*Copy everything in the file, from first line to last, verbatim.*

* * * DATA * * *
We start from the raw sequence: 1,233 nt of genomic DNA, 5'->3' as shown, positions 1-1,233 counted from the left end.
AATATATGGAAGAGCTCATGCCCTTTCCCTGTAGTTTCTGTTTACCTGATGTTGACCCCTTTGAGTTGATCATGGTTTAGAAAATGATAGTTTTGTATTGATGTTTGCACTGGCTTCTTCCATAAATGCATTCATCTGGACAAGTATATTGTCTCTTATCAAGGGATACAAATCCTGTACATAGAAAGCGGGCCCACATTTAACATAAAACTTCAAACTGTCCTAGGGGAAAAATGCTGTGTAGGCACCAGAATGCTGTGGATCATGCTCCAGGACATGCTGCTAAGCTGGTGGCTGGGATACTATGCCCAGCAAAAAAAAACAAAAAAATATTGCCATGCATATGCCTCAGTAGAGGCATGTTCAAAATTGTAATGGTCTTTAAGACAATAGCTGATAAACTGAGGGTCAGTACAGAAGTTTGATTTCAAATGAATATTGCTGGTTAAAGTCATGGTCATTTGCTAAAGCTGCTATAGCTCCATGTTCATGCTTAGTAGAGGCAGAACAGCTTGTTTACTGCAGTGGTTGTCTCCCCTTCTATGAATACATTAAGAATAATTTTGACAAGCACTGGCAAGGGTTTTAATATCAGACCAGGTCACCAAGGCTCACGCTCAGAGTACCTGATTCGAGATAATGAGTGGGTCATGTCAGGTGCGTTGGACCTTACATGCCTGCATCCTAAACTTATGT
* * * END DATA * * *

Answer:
We start from the raw sequence: 1,233 nt of genomic DNA, 5'->3' as shown, positions 1-1,233 counted from the left end.
AATATATGGAAGAGCTCATGCCCTTTCCCTGTAGTTTCTGTTTACCTGATGTTGACCCCTTTGAGTTGATCATGGTTTAGAAAATGATAGTTTTGTATTGATGTTTGCACTGGCTTCTTCCATAAATGCATTCATCTGGACAAGTATATTGTCTCTTATCAAGGGATACAAATCCTGTACATAGAAAGCGGGCCCACATTTAACATAAAACTTCAAACTGTCCTAGGGGAAAAATGCTGTGTAGGCACCAGAATGCTGTGGATCATGCTCCAGGACATGCTGCTAAGCTGGTGGCTGGGATACTATGCCCAGCAAAAAAAAACAAAAAAATATTGCCATGCATATGCCTCAGTAGAGGCATGTTCAAAATTGTAATGGTCTTTAAGACAATAGCTGATAAACTGAGGGTCAGTACAGAAGTTTGATTTCAAATGAATATTGCTGGTTAAAGTCATGGTCATTTGCTAAAGCTGCTATAGCTCCATGTTCATGCTTAGTAGAGGCAGAACAGCTTGTTTACTGCAGTGGTTGTCTCCCCTTCTATGAATACATTAAGAATAATTTTGACAAGCACTGGCAAGGGTTTTAATATCAGACCAGGTCACCAAGGCTCACGCTCAGAGTACCTGATTCGAGATAATGAGTGGGTCATGTCAGGTGCGTTGGACCTTACATGCCTGCATCCTAAACTTATGT